A 22-year-old woman has been diagnosed with HIV after getting her nails done with shared manicure equipment.
The Daily Mail reports that the woman did not have any of the usual risk factors associated with HIV, which (in most cases) is transmitted through having unprotected sex.
According to a report found in the AIDS Research and Human Retroviruses journal, this woman was actually diagnosed with an advanced form of HIV. Doctors reportedly claim that this case reveals a brand new type of transmission for HIV that was never even considered by most people in the past.
However, researchers warn that the risks of getting infected are relatively low since transmitting HIV through shared manicure equipment is considered a “very rare event.” Based on the report of this particular case, the 22-year-old woman admitted to having shared manicure equipment in the past with a cousin that was later diagnosed as HIV positive.
Based on a blood analysis, it has been suggested that this woman actually contracted the virus about 10 years ago. A genetic analysis of both patients suggested that the advanced HIV came from a mutual ancestor, confirming the possibility that the virus was transmitted through the shared manicure equipment.
According to Dr. Brian Foley of the Los Alamos National Laboratory, this rare case should not make people scared of coming in contact with HIV-positive people because of the risk of infection being so low.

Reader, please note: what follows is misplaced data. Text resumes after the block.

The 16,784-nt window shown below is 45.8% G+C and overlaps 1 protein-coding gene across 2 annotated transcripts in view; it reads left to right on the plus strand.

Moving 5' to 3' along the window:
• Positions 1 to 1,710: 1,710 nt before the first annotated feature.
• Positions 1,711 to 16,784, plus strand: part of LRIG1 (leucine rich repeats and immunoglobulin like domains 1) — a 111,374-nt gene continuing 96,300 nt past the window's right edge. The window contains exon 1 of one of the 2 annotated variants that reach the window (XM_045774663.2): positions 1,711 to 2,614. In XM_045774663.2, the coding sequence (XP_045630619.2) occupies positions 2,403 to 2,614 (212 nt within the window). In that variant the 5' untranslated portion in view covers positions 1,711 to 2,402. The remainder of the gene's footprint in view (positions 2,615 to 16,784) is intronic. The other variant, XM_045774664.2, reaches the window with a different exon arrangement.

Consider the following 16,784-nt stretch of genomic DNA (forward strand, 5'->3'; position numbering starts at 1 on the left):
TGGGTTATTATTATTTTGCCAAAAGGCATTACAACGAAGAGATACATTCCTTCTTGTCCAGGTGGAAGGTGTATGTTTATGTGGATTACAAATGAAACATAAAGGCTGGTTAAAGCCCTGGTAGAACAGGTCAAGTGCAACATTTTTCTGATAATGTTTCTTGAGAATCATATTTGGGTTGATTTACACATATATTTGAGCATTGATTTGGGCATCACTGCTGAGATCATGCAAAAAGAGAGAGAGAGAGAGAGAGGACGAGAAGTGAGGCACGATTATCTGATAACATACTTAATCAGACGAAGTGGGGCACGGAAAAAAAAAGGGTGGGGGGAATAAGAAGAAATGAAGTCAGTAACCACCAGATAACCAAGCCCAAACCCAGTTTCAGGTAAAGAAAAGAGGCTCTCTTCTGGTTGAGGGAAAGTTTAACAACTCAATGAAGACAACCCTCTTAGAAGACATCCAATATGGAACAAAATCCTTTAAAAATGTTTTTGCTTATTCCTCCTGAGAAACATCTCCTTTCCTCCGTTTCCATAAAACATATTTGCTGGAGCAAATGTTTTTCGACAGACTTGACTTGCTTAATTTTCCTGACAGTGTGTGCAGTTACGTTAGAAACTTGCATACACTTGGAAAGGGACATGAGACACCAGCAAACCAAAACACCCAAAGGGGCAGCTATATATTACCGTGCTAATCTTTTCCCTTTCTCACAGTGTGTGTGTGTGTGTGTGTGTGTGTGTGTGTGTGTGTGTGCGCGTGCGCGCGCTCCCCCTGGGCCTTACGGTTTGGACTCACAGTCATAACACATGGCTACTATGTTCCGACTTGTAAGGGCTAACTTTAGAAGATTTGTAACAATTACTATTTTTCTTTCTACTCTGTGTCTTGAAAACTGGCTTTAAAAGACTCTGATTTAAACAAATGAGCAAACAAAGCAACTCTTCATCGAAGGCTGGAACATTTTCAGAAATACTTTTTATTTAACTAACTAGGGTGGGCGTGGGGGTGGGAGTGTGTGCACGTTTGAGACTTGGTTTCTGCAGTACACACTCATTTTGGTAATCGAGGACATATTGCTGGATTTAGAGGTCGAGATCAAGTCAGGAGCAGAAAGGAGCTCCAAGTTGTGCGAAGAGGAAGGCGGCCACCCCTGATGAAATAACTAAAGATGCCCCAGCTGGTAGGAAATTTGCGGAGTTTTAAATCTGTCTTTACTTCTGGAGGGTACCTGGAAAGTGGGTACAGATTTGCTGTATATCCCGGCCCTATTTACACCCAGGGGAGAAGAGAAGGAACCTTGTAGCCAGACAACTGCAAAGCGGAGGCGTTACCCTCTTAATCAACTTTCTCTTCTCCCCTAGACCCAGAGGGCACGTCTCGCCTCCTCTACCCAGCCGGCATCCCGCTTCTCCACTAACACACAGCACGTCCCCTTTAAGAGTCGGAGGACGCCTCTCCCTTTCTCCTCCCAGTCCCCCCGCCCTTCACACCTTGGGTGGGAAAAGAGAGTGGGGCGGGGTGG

“HIV is not transmitted by casual contact, such as sharing eating utensils, or drinking from the same water glass. This transmission of HIV by shared manicure equipment is a very rare event that should serve not to make people fear HIV or contact with HIV-infected people.”
However, Dr. Foley did express the need for caution when it comes to sharing any type of item that might contain blood — especially if the item has not been disinfected properly.
“It should make people aware that sharing any utensils with possible blood-blood contact, such as needles used for drugs, tattoos, or acupuncture can result in transmission of viruses such as hepatitis C (HCV) and HIV. In addition, there are other common viruses and bacteria that can also be spread by sharing equipment without proper disinfection between users.”
HIV is transmitted between two people through the exchange of such bodily fluids as semen, vaginal, rectal fluids, breast milk, and blood.
Sharing any type of infected injecting equipment — such as needles — can spread HIV. In addition, an HIV-positive mother can share the virus with her child while pregnant, giving birth or even breastfeeding him or her.
The U.S. Department of Health and Human Services further reports that HIV can be transmitted through sexual contact, injection drug use, occupational exposure, blood transfusions, and organ transplants.